Over the last few weeks we have read media reports that New York City’s Health and Hospitals Corporation, with about $5 billion (USD) in revenues and with over 30,000 employees, covering 11 hospitals, is having problems implementing a new health information system.
I take zero pleasure in reporting this as I have been there on a more micro scale, and I expect to be there again. This “epic” issue is of note. Some of the facts, as I think I have them, are that this is a huge project. We know from the audit [page 10] that $22 million (USD) was expended directly in FY 2014. We know that the implementation was budgeted between $300 million and $764 million [as reported by NY Post].
The lead New York Post (NYP) story reported that:
Three top officials with the city’s Health and Hospitals Corp. have been forced out amid a probe of improper billing for a $764 million revamp of its records system. Chief Information Officer [name deleted] was forced to resign from his $296,000-a-year job in February while investigators were looking into allegations, including claims that his domestic partner received taxpayer-funded training on the new electronic medical record.
Work on the system began in early 2013, but its launch date at the first two of the 11 hospitals in the city network was pushed from November 2014 to April 2016, [NYP] sources said. The actual price tag for the project was set in internal documents as high as $1.4 billion, nearly double the stated cost, [NY Post] sources said.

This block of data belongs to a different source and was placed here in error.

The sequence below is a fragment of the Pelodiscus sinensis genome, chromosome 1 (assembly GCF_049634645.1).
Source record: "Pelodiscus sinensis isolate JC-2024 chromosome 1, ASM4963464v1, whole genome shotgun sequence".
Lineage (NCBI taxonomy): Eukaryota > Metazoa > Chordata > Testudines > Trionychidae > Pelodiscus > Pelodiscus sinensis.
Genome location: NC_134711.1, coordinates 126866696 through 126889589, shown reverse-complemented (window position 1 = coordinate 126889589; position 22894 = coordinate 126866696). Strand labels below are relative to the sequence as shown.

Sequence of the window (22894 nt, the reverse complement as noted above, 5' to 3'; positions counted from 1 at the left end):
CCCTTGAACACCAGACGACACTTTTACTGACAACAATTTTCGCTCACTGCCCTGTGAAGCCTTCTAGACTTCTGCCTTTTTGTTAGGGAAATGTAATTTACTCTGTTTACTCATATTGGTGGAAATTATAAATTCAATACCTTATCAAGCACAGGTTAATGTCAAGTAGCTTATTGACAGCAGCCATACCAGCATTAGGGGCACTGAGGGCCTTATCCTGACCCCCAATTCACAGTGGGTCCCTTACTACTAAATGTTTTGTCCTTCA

The reports go on to say that there were as many as 14 project managers, but there was “no leadership.” There we reports of major changes and dismissal of both employees and consultants. Some reports say that the project is 18 months behind schedule and others say it is on schedule and will be completed by December of 2018.
Complex systems are called complex systems for a reason. It is not the first time that a hospital or a system began to break under the width and scope of an EHR implementation. We have seen systems ranging from $200 million to $1 billion abandoned or severely scaled back once implementation starts.
I think the biggest issue has been prompted by severe government controls and penalties imposed, and have required speedy implementation. This has caused a lot of change, a lot of cost overrun and a lot of delay. It is impossible, as history is now showing us, to take an industry that is $3.3 trillion (annual expenditures), and nearly 20% of the U.S.economy, and move it from antique analog technology to modern, interconnected digital technology in 10 years, while simultaneously taking care of over 300 million people. You can’t shut down a hospital and retrofit it. Think of how it would look to change the engine on an airplane while it was still in flight. Might be interesting but…you get the point. It must be done, it should be done, but it requires more time. The digitization of wellness is a very worthy mission.
– Noel J. Guillama, President